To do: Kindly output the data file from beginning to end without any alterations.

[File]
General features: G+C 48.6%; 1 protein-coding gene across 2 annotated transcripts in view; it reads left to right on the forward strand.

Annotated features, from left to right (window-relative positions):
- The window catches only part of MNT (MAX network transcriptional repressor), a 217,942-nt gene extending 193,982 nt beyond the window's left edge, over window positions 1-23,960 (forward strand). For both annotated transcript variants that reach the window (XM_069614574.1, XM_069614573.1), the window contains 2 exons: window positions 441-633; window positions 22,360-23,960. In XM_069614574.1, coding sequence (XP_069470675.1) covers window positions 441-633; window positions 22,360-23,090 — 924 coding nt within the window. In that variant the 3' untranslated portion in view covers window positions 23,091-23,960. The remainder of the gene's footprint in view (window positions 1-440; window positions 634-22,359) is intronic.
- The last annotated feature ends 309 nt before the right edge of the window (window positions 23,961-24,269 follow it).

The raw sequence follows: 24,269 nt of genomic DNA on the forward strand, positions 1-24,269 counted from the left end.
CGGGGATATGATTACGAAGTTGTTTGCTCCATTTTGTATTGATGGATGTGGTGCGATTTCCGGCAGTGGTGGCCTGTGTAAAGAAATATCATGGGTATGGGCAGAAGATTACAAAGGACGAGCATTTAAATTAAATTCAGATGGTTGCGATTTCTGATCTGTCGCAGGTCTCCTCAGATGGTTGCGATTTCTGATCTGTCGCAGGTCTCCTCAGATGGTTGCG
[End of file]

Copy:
General features: G+C 48.6%; 1 protein-coding gene across 2 annotated transcripts in view; it reads left to right on the forward strand.

Annotated features, from left to right (window-relative positions):
- The window catches only part of MNT (MAX network transcriptional repressor), a 217,942-nt gene extending 193,982 nt beyond the window's left edge, over window positions 1-23,960 (forward strand). For both annotated transcript variants that reach the window (XM_069614574.1, XM_069614573.1), the window contains 2 exons: window positions 441-633; window positions 22,360-23,960. In XM_069614574.1, coding sequence (XP_069470675.1) covers window positions 441-633; window positions 22,360-23,090 — 924 coding nt within the window. In that variant the 3' untranslated portion in view covers window positions 23,091-23,960. The remainder of the gene's footprint in view (window positions 1-440; window positions 634-22,359) is intronic.
- The last annotated feature ends 309 nt before the right edge of the window (window positions 23,961-24,269 follow it).

The raw sequence follows: 24,269 nt of genomic DNA on the forward strand, positions 1-24,269 counted from the left end.
CGGGGATATGATTACGAAGTTGTTTGCTCCATTTTGTATTGATGGATGTGGTGCGATTTCCGGCAGTGGTGGCCTGTGTAAAGAAATATCATGGGTATGGGCAGAAGATTACAAAGGACGAGCATTTAAATTAAATTCAGATGGTTGCGATTTCTGATCTGTCGCAGGTCTCCTCAGATGGTTGCGATTTCTGATCTGTCGCAGGTCTCCTCAGATGGTTGCG